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In Senate, Efforts To Reshape, Or Derail, Immigration Bill

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The Senate Judiciary Committee began considering on Thursday more than 300 amendments intended to reshape — and, in some cases, even derail — legislation to overhaul the nation’s immigration laws.

Four of the bill’s authors — Senators Richard J. Durbin of Illinois, the No. 2 Senate Democrat, and Charles E. Schumer, Democrat of New York, along with Republican Senators Jeff Flake of Arizona and Lindsey Graham of South Carolina — sit on the committee and have previously indicated they would band together to vote against any amendments they feel would undermine the core of the bill, which offers a path to citizenship for the 11 million undocumented immigrants already in the country, as well as implements stricter border security measures.

But it remains unclear just what amendments group members would view as “poison pills,” intended to thwart the bill, and what amendments they would consider as good-faith improvements to their legislation.

Mr. Schumer, in his opening statements, said, “We know there are many who want to kill this bill,” but urged his colleagues to “be constructive.”

“This is our chance, in this hearing room, to write an immigration bill for the 21st century, for America and its future,” Mr. Durbin said.

Senator Ted Cruz, Republican of Texas, in his opening remarks acknowledged that the Democratic majority had the power to vote down Republican amendments, but implored his colleagues to consider all measures with an open mind.

“I am hopeful that the majority on this committee will work, as I trust it will, in good faith, to improve this bill and consider amendments that would make real changes,” Mr. Cruz said.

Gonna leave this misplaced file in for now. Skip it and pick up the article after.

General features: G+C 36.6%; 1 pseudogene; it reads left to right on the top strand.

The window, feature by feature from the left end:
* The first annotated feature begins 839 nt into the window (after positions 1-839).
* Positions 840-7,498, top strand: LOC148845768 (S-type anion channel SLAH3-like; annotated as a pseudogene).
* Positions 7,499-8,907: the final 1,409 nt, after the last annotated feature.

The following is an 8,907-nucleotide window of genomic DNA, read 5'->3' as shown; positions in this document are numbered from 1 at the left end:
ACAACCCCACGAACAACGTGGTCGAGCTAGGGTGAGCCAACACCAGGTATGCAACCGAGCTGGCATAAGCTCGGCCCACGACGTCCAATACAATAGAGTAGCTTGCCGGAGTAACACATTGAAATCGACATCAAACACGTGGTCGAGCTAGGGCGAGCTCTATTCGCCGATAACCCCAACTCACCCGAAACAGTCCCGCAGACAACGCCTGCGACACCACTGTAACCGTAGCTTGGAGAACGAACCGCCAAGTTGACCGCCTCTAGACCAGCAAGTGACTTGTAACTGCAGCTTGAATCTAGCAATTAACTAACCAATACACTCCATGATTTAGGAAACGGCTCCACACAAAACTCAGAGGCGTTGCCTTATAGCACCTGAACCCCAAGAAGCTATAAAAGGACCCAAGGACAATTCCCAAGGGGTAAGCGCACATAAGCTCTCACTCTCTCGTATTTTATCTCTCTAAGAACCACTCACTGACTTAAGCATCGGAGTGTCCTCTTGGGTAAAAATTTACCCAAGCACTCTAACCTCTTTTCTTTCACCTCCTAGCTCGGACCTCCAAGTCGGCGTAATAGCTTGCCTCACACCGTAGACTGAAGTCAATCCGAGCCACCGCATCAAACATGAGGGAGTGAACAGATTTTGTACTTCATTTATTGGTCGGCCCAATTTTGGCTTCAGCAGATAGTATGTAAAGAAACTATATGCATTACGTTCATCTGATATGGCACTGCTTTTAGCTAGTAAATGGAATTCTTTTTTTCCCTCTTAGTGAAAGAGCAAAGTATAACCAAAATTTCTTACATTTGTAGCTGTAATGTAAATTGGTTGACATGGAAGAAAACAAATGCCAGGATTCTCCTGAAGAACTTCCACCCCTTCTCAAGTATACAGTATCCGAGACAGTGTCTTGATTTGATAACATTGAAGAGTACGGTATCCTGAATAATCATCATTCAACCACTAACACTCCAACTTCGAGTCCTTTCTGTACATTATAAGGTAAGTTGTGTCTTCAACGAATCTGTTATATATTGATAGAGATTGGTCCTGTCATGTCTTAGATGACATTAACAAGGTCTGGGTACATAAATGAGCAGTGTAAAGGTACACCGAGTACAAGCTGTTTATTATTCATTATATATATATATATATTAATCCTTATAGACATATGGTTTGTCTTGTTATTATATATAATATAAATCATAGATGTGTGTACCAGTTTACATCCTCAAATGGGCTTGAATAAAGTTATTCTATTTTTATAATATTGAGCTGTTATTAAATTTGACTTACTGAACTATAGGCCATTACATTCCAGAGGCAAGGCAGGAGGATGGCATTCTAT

Before noon on Thursday, the committee had adopted six Republican-sponsored measures, including one that requires the secretary of homeland security to report to the Senate and House Judiciary Committees on how the border security strategy is being implemented.

Senator Patrick J. Leahy, Democrat of Vermont and the committee chairman, had planned for a marathon markup, as the process of adding amendments to legislation is known. In a move intended to head off criticism from opponents that the process is too rushed and not fully transparent, Mr. Leahy decided to make all the amendments available to the public by posting them on the committee’s Web site Tuesday night.

As chairman, Mr. Leahy has wide discretion to manage the politically delicate process as senators formally introduce their amendments to be voted on by the committee. While Mr. Leahy has not yet defined all the procedures, he said senators should expect a series of intense all-day sessions, and that he hoped to finish work before the Congressional recess at the end of the month.

On Thursday, the committee planned to work its way through the entirety of Title I of the bill, which focuses on border security.

Senator Charles E. Grassley, Republican of Iowa, said he worried that the current bill is “legalization first and enforcement later.”

“We need to work together to secure the border first,” said Mr. Grassley, the ranking Republican on the committee. “People don’t trust the enforcement of the law.”

Mr. Grassley has offered 77 amendments, including one that was approved Thursday that would require continuous surveillance of 100 percent of the United States border and 90 percent effectiveness of enforcement of the entire border. Currently the 90 percent rate applies only to high-risk sectors of the border.